It is therefore not surprising that Fulcrum3D won funding from ARENA and AEMO to demonstrate its solar and wind forecasting technology on almost 300 MW across four states, including Genex’s Kidston 1 Solar Project, how did the trials progress? [1]

The trials have been very successful. We have reduced average Causer Pays by over 80% at Kidston Solar Farm[2]. This would deliver a payback of well under one year, and we continue to work on improvements (the trial ends in October this year [2020]).

Our wind forecasting trial with Pacific Hydro is also successful with excellent savings at Clements Gap wind farm.

Through self-forecasting tech such as Fulcrum3D, ARENA and AEMO are seeking to reduce frequency control ancillary services (FCAS) charges to generators. What are FCAS and is Fulcrum3D the answer the industry is looking for? 

We are very excited about the effective solution that we have developed. It is a real thrill to aid the renewable energy transition by reducing the cost of generation for wind and solar farms. 

As discussed above, our short-term forecasts are reducing the ’Causer Pays’ penalties that relate to the cost of the market operator (AEMO) procuring the ’Regulation Raise’ and ’Regulation Lower’ components of the frequency control FCAS services. AEMO use their own forecasting engine to generate ’dispatch targets’ for the wind and solar farms. The AEMO forecasts cannot always be accurate because they do not have access to real-time, ground-based power plant and environment data. 

In a presser about the short-term forecasting trial, if I may quote here, AEMO and ARENA said: “AEMO is currently responsible for forecasting how much electricity will be generated by wind and solar farms, the output of which varies depending on the weather and time of day. If these supply forecasts are wrong or generators can’t meet their target, it can result in power system instability and higher operating costs. Wind and solar farms are penalised for not meeting a required output level or can be required to curtail their generation to match an overly conservative forecast. Under the market changes that AEMO has facilitated as part of this initiative, all wind and solar farms registered in the NEM will be able to submit their own 5-minute ahead forecasts to AEMO, for use in central dispatch to improve the accuracy of market outcomes. The ARENA-funded trial will be exploring the benefits that this new capability brings to the system…”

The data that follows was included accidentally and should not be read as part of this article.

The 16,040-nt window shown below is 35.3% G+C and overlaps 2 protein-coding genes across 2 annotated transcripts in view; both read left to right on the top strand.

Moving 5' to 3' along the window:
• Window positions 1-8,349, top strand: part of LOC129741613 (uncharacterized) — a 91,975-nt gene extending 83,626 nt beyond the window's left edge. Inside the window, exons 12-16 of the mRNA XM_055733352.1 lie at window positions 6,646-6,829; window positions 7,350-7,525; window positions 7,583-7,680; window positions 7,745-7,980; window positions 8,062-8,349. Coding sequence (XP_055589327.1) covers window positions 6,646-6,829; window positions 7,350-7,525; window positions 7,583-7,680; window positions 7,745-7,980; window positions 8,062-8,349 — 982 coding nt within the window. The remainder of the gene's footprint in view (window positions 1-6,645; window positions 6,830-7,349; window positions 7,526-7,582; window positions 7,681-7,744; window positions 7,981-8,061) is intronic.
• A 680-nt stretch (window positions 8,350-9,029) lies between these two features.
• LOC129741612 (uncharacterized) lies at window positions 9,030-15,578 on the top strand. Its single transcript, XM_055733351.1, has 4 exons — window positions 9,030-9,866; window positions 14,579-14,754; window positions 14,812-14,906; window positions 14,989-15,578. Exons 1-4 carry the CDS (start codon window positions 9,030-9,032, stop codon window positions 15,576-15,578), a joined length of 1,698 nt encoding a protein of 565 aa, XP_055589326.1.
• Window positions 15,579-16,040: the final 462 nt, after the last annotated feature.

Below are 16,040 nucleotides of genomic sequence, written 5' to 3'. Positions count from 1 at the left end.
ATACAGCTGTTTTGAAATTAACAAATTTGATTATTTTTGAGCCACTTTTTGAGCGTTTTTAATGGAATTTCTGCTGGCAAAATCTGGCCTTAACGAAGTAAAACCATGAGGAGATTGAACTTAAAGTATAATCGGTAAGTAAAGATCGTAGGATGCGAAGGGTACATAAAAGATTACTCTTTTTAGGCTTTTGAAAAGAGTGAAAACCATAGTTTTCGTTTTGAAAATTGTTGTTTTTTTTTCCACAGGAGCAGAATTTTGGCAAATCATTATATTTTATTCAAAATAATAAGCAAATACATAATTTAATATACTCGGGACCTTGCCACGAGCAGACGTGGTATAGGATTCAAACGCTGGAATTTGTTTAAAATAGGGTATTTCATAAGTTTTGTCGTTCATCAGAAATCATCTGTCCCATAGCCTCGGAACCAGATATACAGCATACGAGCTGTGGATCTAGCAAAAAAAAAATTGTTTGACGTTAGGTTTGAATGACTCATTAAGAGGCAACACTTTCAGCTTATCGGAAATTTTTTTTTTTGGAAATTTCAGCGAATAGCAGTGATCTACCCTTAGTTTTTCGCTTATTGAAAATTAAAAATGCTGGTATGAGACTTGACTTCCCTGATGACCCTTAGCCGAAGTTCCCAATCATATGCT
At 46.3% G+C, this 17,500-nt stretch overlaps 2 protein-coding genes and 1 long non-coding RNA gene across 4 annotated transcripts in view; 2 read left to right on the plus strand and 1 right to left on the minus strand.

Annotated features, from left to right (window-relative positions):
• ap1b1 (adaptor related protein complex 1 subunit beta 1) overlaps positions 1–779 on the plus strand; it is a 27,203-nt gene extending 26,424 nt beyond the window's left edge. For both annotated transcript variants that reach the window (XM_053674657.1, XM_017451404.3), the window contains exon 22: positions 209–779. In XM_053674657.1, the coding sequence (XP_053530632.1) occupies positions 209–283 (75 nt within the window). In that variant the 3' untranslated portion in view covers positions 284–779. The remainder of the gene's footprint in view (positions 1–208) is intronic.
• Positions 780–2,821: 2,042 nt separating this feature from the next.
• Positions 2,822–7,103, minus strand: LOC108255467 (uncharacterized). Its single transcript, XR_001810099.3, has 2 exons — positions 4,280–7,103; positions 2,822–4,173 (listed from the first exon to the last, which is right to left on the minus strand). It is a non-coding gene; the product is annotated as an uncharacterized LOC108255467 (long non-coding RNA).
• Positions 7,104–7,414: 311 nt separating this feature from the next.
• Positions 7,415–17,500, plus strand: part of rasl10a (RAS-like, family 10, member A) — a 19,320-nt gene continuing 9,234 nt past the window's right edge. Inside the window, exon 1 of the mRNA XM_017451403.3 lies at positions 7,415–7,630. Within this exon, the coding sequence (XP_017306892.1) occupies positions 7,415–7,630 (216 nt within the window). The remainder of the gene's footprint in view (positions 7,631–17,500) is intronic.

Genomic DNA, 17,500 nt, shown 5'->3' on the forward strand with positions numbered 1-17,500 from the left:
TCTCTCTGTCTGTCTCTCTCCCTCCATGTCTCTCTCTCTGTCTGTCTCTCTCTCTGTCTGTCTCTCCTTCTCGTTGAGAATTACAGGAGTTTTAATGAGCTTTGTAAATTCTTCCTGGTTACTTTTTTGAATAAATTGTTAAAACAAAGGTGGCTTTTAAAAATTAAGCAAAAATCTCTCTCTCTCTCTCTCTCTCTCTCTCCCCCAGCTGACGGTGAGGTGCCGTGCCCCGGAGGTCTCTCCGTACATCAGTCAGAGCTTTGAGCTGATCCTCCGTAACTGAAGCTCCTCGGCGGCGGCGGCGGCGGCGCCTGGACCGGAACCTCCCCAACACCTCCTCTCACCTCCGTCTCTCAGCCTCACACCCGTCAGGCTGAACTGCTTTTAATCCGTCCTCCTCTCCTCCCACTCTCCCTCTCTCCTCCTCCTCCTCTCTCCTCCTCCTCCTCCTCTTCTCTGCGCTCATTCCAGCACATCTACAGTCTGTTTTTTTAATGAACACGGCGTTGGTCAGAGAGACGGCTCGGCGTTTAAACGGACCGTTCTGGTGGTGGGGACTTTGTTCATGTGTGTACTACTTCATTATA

We at Fulcrum3D congratulate ARENA and AEMO on the trial and are delighted that the trial benefits have been so material. We would also like to acknowledge the invaluable contribution of our project partners – Genex Energy and Pacific Hydro.

It seems that the future of self-forecasting is one of clear-skies then, the future is a self-forecasting future?

Yes – we believe so. Self-forecasters are able to provide more accurate forecasts because they have the real-time data, plant understanding and motivation to do so.

What is the most exciting prospect Fulcrum3D sees in the solar/renewable industry over the next 5-10 years? 

Increasing renewables penetration without compromising grid stability. The industry now has many tools (forecasting, storage, synthetic inertia etc.). A well planned and stable transition is possible and good data is going to be key.

What’s next for Fulcrum3D? 

We are very excited about the future and continuing to deliver trusted data to make wind and solar power better. Our R&D team of engineers and data scientists is continuously improving our modelling and understanding of power plants and their interaction with the grid and the natural environment. This helps wind and solar companies to reduce the effective cost of their power generation.

On top of that, we have improved the accuracy of our Fulcrum3D wind monitoring at higher heights for resource assessments. Our international sales are growing, and we are proud that we are creating quality Australian jobs with home-grown technology.

Technical Director and Co-Founder Dr Colin Bonner with Head of International Markets Paul Copestake and one of Fulcrum3D’s Sodars about to be shipped to China.

Image: Fulcrum 3D


  1. ^ funding from ARENA and AEMO (
  2. ^ Kidston Solar Farm (